Most U.S. medical school department chairs do not have fixed term lengths, even though a fixed term would seem to lead to a smoother and more orderly succession. Even when instituted, a fixed term would not obviate the need for succession planning. Department chairs at Canadian medical schools have term limits, yet Craighead and colleagues6 found that when they “were challenged to consider the impact of losing many senior leaders all at once,” the strategic plan of Canadian medical faculties paid little attention to leadership succession. These authors reported that they were unable to locate “any explicit initiatives for the development of individual leadership skills in these faculties in 2009.”6
Considerations About Succession Planning
Successful chairs should understand their dean’s expectations about succession. Individual chairs may feel less threatened by and more accepting of succession planning when their deans explain that it is routinely discussed with all chairs. The prudent dean will include a requirement for succession planning in each chair appointment letter.
Having a plan for an immediate replace ment is essential in case of emergency situations. Should a chair become unex pectedly unable to fulfill his or her duties, the medical school dean and department would benefit from a clear, up-to-date emergency succession plan. Every chair should designate an individual who is willing and able to take his or her place. The plan should be updated at least annually, should be on file within the department, and should be communicated to the dean for final approval. Fortunately, implementation of an emergency succession plan is rarely necessary.
Five-year retention rates of basic science and clinical department chairs have consistently remained at 70% during the past 30 years.1 Recognizing this, it seems reasonable that chairs begin to consider some succession plan after their first formal department evaluation or by five years. By that time, chairs should be acclimated to their responsibilities and know what knowledge, skills, and behaviors are desirable for their leadership position.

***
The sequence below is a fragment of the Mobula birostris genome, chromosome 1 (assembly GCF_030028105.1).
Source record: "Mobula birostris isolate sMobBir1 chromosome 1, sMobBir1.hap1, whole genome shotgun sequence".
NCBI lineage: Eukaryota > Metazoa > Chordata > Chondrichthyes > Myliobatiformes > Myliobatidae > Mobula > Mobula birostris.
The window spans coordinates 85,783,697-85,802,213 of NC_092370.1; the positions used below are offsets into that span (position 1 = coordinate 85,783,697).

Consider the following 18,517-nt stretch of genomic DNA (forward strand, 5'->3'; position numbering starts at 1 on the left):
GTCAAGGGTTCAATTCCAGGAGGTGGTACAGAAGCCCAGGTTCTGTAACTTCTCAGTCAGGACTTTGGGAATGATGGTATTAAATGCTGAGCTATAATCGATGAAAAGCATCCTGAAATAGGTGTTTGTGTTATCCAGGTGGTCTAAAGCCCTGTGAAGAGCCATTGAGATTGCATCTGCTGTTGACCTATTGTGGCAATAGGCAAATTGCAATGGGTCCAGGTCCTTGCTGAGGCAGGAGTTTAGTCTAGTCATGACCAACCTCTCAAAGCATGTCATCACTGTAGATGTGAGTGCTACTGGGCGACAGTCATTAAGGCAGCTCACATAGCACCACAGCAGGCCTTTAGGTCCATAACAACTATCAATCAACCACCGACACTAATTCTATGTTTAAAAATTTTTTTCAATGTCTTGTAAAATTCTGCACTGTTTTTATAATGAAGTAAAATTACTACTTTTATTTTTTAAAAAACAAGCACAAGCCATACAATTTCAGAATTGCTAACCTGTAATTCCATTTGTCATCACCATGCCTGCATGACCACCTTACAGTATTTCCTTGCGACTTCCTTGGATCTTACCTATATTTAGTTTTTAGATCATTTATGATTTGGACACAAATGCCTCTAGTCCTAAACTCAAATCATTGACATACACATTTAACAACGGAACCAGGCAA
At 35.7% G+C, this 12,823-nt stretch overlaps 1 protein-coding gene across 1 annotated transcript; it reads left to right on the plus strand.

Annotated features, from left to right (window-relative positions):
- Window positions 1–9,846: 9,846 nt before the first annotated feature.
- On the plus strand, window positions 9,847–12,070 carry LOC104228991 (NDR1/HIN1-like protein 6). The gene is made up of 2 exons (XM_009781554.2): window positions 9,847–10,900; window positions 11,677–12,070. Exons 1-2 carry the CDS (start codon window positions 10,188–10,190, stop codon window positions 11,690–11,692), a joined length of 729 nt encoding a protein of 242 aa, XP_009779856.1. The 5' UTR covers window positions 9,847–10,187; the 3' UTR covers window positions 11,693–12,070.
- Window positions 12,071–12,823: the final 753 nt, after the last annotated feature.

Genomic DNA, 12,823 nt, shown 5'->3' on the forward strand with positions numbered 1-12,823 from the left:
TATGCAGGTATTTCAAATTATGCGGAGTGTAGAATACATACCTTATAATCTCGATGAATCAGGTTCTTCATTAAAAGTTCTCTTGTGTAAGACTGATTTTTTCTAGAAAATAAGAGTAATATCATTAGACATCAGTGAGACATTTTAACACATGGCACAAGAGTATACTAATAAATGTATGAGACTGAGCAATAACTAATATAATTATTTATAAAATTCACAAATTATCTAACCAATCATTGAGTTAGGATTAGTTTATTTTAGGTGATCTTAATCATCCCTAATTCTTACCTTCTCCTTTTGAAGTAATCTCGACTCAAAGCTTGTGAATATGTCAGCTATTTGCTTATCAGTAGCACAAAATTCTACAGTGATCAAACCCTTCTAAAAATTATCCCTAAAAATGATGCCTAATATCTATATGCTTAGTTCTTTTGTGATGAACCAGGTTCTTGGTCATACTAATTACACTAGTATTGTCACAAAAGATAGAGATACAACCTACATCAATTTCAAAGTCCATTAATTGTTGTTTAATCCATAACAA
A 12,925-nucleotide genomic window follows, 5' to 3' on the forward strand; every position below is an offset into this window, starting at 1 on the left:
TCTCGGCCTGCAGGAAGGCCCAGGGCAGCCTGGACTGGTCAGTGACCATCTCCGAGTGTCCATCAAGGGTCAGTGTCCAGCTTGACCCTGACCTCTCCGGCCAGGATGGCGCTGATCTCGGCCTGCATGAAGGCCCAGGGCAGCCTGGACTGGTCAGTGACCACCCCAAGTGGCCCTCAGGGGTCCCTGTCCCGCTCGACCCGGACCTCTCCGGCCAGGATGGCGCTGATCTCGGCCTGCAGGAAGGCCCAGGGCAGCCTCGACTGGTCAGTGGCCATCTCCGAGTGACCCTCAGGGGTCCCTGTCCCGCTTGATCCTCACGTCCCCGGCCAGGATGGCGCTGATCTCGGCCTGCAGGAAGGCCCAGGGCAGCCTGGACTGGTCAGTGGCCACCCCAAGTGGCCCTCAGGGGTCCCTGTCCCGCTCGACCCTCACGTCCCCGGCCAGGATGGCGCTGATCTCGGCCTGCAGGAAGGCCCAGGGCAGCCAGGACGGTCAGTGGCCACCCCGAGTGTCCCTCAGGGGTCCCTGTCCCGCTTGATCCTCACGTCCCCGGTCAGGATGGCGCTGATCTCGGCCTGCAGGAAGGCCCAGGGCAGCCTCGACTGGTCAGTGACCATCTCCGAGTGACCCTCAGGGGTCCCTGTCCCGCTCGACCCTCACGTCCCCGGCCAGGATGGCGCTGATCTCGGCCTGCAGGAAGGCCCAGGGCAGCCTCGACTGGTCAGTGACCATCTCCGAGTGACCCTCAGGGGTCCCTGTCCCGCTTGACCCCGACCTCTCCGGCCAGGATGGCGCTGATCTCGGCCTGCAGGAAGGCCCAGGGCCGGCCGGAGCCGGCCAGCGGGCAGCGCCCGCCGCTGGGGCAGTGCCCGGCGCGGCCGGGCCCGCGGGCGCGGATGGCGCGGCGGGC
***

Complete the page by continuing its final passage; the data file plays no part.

Developing chair candidates from within the department
Although the role of department chair is always evolving, it remains critical to know what skills the future department leader will need. With the dean’s support, some chairs have structured their departments to provide enhanced leadership opportunities to one or more qualified colleagues (e.g., vice chair or division chief). These qualified faculty members can greatly assist successful transitions by assuming many of the administrative and financial responsibilities.
Data from the Association of American Medical Colleges (AAMC) Faculty Forward survey published in 2013 favor institutions that value faculty development and provide internal opportunities for advancement.7 Thus, it is appropriate that the chair build “bench strength” by identifying and developing faculty members who desire to be groomed for leadership and potential chair positions. When faculty members are developed as potential chair candidates, the institution benefits from having succession options that balance the advantages of an internal candidate who already fits the institutional culture with the advantages of a candidate who is new to the chair role and may bring new approaches to existing challenges. If an internal candidate is selected and successfully completes a trial period, the transition may be shorter and smoother overall, and the institution would likely incur less recruitment cost.